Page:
And, it must be said, the Refine Edge dialog finally makes complex selections possible!
What Photographers & Photoshop artists do you follow, and why do they stand out from others in your opinion?
I love Bert Monroy; he’s the most amazing digital artist I’ve ever encountered (my husband and I were honored to be in his Times Square painting). He is The Pen Tool Sensei 🙂
My favorite photographer might come as a bit of a surprise: G. Brad Lewis www.volcanoman.com I’m absolutely obsessed with volcanoes (have been since I was a kid) and his shots are mind-blowing. We have a Tiki Lounge in our basement and have collected quite a bit of Brad’s work over the years. Lava is a unique subject to shoot because it doesn’t require any lighting; it is, in essence, its very own light source. And the shooting locations are deadly, so Brad has to work under extreme pressure—technically he works on top of extreme earth pressure!—to capture the shot he wants.
For inspiration, I look to André Kertész, a brilliant Hungarian photographer who is widely thought of as the most influential photographers of the 20th century. He was one of the first to capture shadows and reflections, in what others might consider ordinary scenes, in order to tell a photographic story. He also delved into some interesting nude photography in his Distortions collection. When my husband and I toured André’s native Budapest in December of 2012, we were able to see a large body of his original work. We found it mesmerizing, and absolutely all of it was black and white (the height of his career began in the late 20s). I also admire how André stayed interested in his craft; he continued to experiment—even if it was shooting the objects on his desk—until his death in 1985.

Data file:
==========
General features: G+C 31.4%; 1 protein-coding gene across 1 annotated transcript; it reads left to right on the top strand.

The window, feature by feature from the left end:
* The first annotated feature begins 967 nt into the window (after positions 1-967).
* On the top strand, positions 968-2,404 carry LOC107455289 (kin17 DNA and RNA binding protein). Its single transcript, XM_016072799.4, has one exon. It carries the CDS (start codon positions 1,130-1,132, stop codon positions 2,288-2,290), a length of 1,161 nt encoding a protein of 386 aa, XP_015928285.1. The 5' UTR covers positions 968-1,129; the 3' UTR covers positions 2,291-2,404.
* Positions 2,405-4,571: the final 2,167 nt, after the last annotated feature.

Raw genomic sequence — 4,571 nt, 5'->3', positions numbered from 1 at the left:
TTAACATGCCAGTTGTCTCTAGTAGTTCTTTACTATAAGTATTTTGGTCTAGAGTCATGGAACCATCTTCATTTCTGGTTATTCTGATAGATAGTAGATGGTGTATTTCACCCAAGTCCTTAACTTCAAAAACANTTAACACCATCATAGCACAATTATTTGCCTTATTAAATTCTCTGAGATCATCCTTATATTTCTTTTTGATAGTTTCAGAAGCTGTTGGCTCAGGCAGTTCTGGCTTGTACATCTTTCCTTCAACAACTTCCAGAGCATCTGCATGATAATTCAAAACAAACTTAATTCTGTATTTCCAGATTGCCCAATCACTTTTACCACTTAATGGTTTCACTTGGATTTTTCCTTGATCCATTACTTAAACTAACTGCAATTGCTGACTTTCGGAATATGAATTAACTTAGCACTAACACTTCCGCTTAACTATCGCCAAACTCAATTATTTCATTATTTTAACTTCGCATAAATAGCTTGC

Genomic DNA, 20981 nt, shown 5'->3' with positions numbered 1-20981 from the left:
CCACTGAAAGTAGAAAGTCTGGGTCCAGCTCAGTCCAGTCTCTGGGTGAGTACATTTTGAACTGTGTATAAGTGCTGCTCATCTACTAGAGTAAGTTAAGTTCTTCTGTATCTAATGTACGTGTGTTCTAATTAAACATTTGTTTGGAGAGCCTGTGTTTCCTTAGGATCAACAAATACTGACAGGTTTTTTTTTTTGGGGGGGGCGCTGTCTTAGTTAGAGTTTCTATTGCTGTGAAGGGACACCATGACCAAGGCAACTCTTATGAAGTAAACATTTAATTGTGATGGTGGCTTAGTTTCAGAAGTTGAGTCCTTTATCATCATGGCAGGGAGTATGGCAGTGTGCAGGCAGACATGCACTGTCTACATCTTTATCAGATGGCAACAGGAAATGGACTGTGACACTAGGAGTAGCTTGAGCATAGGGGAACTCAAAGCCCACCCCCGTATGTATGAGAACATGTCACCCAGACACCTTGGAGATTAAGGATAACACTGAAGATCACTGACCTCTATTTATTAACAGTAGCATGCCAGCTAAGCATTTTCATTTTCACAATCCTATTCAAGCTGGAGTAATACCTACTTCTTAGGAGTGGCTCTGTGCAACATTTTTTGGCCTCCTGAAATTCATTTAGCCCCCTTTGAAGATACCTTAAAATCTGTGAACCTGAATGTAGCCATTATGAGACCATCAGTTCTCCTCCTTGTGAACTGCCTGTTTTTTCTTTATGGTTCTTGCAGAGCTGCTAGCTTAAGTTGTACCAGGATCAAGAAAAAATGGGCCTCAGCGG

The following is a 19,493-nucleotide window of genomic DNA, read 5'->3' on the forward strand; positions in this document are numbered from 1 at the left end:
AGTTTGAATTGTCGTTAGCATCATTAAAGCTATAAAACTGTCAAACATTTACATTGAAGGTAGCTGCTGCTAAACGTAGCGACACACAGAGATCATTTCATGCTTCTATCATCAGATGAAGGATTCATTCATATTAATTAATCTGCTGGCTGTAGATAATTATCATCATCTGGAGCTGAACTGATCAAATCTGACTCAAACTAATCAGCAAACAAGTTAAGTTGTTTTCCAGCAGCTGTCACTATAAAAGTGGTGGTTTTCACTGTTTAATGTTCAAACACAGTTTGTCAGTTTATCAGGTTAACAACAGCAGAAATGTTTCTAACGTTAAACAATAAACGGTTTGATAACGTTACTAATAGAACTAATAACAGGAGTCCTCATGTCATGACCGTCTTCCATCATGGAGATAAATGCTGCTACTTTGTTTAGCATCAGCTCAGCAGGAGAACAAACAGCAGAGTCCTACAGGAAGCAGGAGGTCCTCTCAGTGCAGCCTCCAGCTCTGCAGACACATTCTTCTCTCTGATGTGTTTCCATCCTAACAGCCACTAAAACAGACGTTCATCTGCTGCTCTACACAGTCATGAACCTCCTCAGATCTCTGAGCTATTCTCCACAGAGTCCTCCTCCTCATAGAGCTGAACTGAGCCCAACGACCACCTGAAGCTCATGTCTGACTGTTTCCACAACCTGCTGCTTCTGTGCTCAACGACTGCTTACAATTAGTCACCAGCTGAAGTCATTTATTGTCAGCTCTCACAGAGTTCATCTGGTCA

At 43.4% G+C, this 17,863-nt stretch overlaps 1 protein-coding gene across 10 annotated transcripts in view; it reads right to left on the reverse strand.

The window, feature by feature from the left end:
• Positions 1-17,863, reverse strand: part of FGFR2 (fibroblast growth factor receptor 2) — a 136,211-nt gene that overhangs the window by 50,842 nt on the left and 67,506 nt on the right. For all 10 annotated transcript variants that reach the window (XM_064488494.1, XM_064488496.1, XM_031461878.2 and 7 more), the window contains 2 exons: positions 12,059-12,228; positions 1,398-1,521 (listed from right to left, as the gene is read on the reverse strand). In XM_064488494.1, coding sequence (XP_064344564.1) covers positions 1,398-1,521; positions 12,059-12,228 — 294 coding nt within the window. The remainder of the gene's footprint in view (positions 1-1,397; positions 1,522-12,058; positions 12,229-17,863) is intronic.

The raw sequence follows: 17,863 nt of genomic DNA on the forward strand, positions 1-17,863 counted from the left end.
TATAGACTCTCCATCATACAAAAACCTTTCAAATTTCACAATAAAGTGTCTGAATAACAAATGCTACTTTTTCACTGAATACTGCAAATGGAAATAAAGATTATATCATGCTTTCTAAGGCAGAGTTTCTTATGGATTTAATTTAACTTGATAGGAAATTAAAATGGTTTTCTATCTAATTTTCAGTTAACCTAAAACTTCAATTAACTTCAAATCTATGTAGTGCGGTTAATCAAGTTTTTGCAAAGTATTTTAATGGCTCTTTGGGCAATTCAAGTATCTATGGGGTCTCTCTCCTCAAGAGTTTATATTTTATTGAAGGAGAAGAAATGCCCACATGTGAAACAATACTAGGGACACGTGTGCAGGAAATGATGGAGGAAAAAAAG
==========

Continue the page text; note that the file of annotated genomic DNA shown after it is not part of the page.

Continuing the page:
What social networks do you like most? Which present good examples of Photoshop and Photography the best?
We spend most of our time on Twitter and Facebook, though we’re enjoying Google+ too. I love seeing people communicate through their photography on Facebook, though for pros, Flickr and Google+ are incredible.
What is your prediction of the evolution of social networks? How do you think these networks will showcase artists and Photographers better in the future?
I think social networks are are great way to stay in touch, stay current, and stay savvy. I love the way folks have access to quality instructors via Facebook Fan pages, and the like, and the video-chat “hangouts” on Google+ are incredibly useful and fun for teaching new techniques. Networks like Behance give artists a safe place to seek critical feedback as well as find inspiration.
What predictions do you have for the future of Photoshop and Photography?
In Photoshop, we’ll likely see more features take advantage of content-aware technology, though personally I’m hoping we see existing features fleshed out and fine-tuned, which seems far more likely now that Adobe gave up the 18-month new release ghost. (How, in the name of Asgard, did they maintain that model for so long?!)
Regarding photography, I love how creative photographers are creating abstract pieces by leaving their shutters open for long exposures and physically moving the camera around. I’m very excited about that right now. As far as gear, I’m excited about better image stabilization (I’m too lazy to carry a tripod), as well as the ability to capture in low-light without introducing swarms of noise. I did a near-dark shoot on Maui recently just after sunset to capture some incredible clouds, and the 5D Mark III captured some amazing shots.
Follow Lesa here! PhotoLesa.com Twitter: @PhotoLesa on Facebook: Facebook.com/Photolesa & on Google+ www.lesa.in/googleplusacct And please join Lesa on creativeLIVE.com March 31-April 2 for Creative Cloud Essentials, where you’ll learn how to get the most out of your Creative Cloud buck! Details here: http://lesa.in/1jwXrxt Lesa is also teaching several classes at the HOW Design Conference in Boston in May: www.Howdesignlive.com